Japanese Market Plummets 20% in 2 Days on Radiation Threat
The Nikkei slid 14% last night (3/15/11), and recovered 3% to end net 11% down for the day after the Japanese government banned brokerages from selling. This was after a 6% down day on 3/14 and a poor prior week. Both the TOPIX and the Nikkei are now down more than 20% for the year on the risk that nuclear radiation will pose a threat to Tokyo. Traders in Tokyo and Hong Kong said hedge fund selling of Nikkei futures, especially the Singapore-listed contracts , was behind the deepest drop in Japanese shares. Cash volumes on the Tokyo Stock Exchange hit a record for a second day running.
These equity sales were triggered by the explosion of a fourth nuclear reactor 130 miles away from the city, leaking lethal amounts of radiation.
An explosion and fire at the Fukushima Daiichi nuclear plant at 6: 10 am local time prompted officials within a 30-kilometer radius to stay indoors. This was the message released (translated):
"Please do not go outside. Please stay indoors. Please close windows and make your homes airtight. Don't turn on ventilators. Please hang your laundry indoors," Chief Cabinet Secretary Edano said to the residents in the danger zone. "These are figures that potentially affect health. There is no mistake about that."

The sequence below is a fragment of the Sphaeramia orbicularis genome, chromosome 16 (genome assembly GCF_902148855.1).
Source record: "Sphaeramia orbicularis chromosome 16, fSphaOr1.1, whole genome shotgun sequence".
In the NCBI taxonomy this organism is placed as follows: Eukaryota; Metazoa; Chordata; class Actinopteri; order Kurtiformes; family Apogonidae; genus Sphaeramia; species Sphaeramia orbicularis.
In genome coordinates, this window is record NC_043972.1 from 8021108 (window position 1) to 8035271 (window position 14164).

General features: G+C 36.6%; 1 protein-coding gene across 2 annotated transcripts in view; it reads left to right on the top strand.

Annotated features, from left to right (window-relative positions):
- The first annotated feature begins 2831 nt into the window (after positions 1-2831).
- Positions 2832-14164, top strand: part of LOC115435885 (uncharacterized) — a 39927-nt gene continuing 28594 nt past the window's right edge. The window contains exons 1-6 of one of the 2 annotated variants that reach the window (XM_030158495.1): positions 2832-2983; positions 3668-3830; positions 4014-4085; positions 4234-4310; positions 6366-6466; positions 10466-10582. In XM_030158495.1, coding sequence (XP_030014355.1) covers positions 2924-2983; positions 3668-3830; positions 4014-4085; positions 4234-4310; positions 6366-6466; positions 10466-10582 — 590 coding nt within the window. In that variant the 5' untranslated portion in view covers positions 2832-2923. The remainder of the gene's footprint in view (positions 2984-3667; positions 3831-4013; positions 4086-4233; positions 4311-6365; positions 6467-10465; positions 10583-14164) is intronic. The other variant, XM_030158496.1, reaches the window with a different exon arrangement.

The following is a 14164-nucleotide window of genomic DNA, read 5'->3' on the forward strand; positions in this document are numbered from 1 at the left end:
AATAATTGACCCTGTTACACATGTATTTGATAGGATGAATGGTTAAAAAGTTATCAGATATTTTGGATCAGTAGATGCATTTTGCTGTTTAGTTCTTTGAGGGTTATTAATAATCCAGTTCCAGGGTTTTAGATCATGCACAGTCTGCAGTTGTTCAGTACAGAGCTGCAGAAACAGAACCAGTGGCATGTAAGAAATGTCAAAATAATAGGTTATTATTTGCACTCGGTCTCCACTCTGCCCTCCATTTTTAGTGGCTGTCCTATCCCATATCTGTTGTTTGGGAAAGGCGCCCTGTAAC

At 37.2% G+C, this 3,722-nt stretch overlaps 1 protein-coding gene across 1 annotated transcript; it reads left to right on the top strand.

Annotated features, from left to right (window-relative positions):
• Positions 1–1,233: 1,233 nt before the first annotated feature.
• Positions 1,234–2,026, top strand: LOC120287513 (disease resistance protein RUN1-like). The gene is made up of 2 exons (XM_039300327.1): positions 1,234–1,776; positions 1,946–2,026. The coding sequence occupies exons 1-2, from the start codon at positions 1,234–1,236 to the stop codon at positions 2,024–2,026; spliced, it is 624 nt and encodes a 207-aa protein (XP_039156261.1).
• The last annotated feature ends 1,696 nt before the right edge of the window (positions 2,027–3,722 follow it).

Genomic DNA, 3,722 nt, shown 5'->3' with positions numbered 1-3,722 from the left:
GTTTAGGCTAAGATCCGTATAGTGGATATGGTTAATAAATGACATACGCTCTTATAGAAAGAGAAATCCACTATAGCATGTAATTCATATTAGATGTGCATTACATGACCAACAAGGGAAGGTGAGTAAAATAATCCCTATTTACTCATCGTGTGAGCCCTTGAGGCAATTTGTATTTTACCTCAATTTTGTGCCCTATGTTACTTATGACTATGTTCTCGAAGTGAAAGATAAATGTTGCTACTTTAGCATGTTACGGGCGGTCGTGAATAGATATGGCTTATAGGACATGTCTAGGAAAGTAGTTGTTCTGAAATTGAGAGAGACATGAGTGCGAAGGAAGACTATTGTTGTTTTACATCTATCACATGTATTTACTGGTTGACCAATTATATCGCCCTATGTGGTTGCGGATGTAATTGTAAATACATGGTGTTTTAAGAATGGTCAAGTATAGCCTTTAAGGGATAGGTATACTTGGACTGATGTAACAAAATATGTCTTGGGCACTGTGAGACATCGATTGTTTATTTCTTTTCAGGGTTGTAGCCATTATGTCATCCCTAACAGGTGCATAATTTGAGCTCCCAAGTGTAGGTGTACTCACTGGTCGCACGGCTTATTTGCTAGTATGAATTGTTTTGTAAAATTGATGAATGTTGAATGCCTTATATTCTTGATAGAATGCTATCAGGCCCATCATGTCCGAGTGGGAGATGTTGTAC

According to the Associated Press, about 140,000 people were impacted by the warning.
Soon after the explosion, heightened levels of radiation were detected in Tokyo, 175 miles away. Radiation levels in Tokyo were 23 times the normal level in the city.
According to ABC News, "The Japanese government formally has asked the U.S. Nuclear Regulatory Commission for help in stabilizing its troubled nuclear reactors in the wake of the country's massive earthquake and tsunami. The NRC sent two boiling water reactor experts to Japan as part of a team of aid workers to help in the recovery efforts."
With this explosion at Fukushima, since the roof did not fall off the rod casing, the pressure is trapped within the vessel around the core, which will allow radi0active material to seep out. The real risk here is the risk of a meltdown, which could affect the health of millions in Japan and nearby nations. The fuel rods in all three of the reactors at the Fukushima plant appear to be melting.
The Japanese government reacted hours ago by adding $98 million in liquidity to the market, but this did not alleviate the stress in the market as U.S. 10 year yields jumped and DAX fell 4.5% in Europe. Hong Kong's Hang Seng Index tumbled 2.9%, China's Shanghai Composite lost 1.4%, Australia's S&P/ASX 200 shed 2.1%, Taiwan's Taiex skidded 3.4% and South Korea's Kospi fell 2.4%. India's Sensex shed 0.9% in afternoon trading. Brent crude fell more than 2.2% to below $112, while U.S. crude dropped to almost $98 a barrel.
$364 billion in Japanese wealth was just evaporated in a matter of 4 hours. Relying on the Japanese private insurance system is now out of the question.
The document below (LA Blog) shows an overview of the earthquake insurance system in Japan, which certainly cannot cover this mess.